Given that much of the human kinome is considered druggable, it is of interest to identify known (pathogenic and/or somatic) variants within target sequences (see below for methodology). Figure 4a shows which substrate target sites of AKT1 contain non-synonymous variations found in tumors. Remarkably, analysis of the cancer-associated variants within AKT1 targets shows that loss of Arginine (−3) accounts for 20.6% of all non-silent mutations reported by COSMIC within these HPS’s (Figures 4c, S8d–e). It is therefore conceivable that this HSP mutation in AKT1 downsteam substrates such as BRCA1, CASP9, PTEN or MDM2, is a causal molecular mechanism resulting in tumorigenic pathway dysregulation in breast, colorectal, brain and other cancers.
The collection of phospho-target sites mapped in PhosphoAtlas represents a unique opportunity to identify genetic mutations with functional consequences on kinase circuits. PPI-perturbing mutations are significantly more likely to be deleterious than non-PPI-perturbing mutations (10, 34). To identify cancer mutations that directly impact kinase-substrate catalytic interactions, we designed a reverse-mining process that maps genetic variations onto phosphorylatable substrate regions (Figure 5a; see Methods for details). We analyzed our compendium of HPR’s using the Catalogue of Somatic Mutations In Cancer (COSMIC) database (28), which includes curated information from The Cancer Genome Atlas project (TCGA), the International Cancer Genome Consortium (ICGC), and systematic screens of 1000’s of tumor genomes. We mapped the mutational landscape of cancer phospho-circuits in a tissue- or disease- agnostic fashion.
Protein variants identified through this process were classified based on the consequence of genetic alterations (Figure 5b). Of the original 2,617 distinct substrates’ HPR’s, 39.4% (n=1,031) were not affected by any known mutation, 8.3% (n=217) contained only silent variants (synonymous), and 52.3% (n=1,369) contained at least one non-synonymous variant that altered amino acid composition (‘nsHPRv’). The distinct variants generated a new group of 2,896 mutated sequences (Figure 5c), which perturb 1,963 kinase-substrate interactions (i.e. 46.7% of all kinase circuits) with potential detrimental effects on phospho-catalytic circuits (10).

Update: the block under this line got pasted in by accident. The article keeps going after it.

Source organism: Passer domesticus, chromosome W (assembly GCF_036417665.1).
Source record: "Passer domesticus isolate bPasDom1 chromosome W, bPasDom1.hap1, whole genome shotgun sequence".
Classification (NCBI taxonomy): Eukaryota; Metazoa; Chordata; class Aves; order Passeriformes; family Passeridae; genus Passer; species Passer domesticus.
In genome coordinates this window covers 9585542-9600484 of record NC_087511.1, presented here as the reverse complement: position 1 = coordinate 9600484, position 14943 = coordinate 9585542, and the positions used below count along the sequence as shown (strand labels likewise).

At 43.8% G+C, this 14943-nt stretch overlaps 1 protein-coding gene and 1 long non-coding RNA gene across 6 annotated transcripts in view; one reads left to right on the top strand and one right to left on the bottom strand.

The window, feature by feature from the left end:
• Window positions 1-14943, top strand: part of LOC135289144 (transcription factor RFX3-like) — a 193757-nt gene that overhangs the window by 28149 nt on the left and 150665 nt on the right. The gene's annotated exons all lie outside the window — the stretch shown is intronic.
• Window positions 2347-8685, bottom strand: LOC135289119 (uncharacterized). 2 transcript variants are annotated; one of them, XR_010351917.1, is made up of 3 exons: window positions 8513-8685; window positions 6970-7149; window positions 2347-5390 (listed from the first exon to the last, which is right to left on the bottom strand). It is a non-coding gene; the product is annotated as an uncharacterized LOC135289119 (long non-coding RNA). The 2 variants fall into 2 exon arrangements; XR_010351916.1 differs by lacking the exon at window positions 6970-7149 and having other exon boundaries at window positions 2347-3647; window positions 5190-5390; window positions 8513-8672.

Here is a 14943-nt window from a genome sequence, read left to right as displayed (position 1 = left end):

Among all HPR’s affected by 3,703 synonymous and non-synonymous variations, missense substitutions account for the majority (69.1%) of all variants, followed by 17.8% of coding but silent substitutions (Figure 5d). The differential levels and pattern of co-occurrence of non-synonymous versus synonymous mutations of HPR’s (Figures 5e, S9a–c) imply that phospho-target sites are mutated in a selective fashion in tumors. Only 5% of all HPR variants originate from mutations qualified as germline single nucleotide polymorphisms (Figure S10). Adenocarcinomas are the most prevalent pathology (20%) associated with all variants (Figure 5f), while the highest number (14.4%) of phosphorylation-site-variants originates from tumors of the large intestine (Figure S11).
We next proceeded to identify which substrates are most affected by cancer-associated mutations that alter their phospho-targetability. To do so, each protein was plotted based on its individual ratio of mean number of variants per HPR (Figure 5g, y-axis), against its total number of HPR (x-axis). Each, dot, representing a protein, was subsequently color-coded as the mean percentage of nsHPRv’s per HPR, and averaged per substrate, to indicate whether genomic mutations mainly caused synonymous variants or non-synonymous sequence alterations (non-synonymous high%-red and low%-blue) (Figures 5g, S9d–e). For instance, FLT3 contains few phosphorylatable HPR’s associated with many cancer mutations that mostly result in alternative peptide sequences (high% non-synonymous variants). Conversely, IRS1 display numerous HPR’s that are overall subject to few variants, of which ~50% cause amino acid changes. In this spectrum, TP53 emerges as a substrate with a very high mean ratio of variants per HPR, associated with a large number of known target sites and a high proportion of variants being reported as non-synonymous (80.7%).
This analysis also identified proteins for which the COSMIC database does not report any variant in their phosphorylatable regions (Figure 5g, separated bottom panel; Figure S9d–e). Out of these 214 proteins, IKBKB, CREB1 and STAT1 were especially interesting examples due to their known critical role in regulating phosphorylation cascades involved in cancer development.